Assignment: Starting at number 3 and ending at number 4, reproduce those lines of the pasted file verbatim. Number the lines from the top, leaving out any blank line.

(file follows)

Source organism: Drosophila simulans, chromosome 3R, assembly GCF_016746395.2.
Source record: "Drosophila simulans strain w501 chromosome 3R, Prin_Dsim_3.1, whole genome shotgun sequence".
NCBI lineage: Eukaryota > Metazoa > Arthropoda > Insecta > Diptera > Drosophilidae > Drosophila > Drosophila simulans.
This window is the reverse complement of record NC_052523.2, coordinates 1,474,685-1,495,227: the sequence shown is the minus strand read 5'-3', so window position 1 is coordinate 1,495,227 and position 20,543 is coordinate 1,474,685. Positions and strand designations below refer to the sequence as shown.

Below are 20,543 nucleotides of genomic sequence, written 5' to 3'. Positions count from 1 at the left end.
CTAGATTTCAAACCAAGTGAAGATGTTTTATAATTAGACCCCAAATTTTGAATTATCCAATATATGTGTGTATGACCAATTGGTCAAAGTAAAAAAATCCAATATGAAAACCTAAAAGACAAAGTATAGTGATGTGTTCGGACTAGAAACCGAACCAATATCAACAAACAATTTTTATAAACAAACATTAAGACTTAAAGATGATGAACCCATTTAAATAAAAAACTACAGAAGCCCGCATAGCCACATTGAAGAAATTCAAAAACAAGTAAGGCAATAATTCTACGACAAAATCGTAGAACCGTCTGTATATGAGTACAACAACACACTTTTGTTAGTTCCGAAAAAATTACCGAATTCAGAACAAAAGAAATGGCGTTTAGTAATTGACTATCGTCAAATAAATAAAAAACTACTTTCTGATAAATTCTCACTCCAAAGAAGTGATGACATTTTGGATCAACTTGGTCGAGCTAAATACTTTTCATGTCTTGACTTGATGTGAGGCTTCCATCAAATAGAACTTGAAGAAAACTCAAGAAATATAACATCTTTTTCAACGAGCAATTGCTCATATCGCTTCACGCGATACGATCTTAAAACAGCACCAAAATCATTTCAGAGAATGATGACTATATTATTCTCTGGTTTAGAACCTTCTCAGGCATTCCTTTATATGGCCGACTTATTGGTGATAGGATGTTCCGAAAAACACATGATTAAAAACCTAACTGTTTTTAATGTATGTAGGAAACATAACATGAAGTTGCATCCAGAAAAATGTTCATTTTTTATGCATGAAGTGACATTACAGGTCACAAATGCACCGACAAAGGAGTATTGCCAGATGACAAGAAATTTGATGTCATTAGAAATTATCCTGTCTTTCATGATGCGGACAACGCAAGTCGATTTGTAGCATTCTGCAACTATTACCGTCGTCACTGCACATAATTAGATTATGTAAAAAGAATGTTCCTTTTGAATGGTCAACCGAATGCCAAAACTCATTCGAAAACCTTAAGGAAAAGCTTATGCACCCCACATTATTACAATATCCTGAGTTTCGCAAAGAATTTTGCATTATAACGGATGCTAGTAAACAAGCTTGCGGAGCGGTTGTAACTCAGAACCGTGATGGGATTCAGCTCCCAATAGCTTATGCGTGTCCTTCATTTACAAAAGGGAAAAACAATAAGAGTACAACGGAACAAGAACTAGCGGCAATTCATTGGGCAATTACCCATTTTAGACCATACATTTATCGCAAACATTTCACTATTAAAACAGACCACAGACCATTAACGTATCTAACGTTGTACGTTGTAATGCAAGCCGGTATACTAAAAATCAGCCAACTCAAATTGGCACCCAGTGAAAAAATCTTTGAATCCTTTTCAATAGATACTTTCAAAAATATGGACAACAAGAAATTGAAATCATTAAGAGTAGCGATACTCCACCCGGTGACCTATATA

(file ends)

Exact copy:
NCBI lineage: Eukaryota > Metazoa > Arthropoda > Insecta > Diptera > Drosophilidae > Drosophila > Drosophila simulans.
This window is the reverse complement of record NC_052523.2, coordinates 1,474,685-1,495,227: the sequence shown is the minus strand read 5'-3', so window position 1 is coordinate 1,495,227 and position 20,543 is coordinate 1,474,685. Positions and strand designations below refer to the sequence as shown.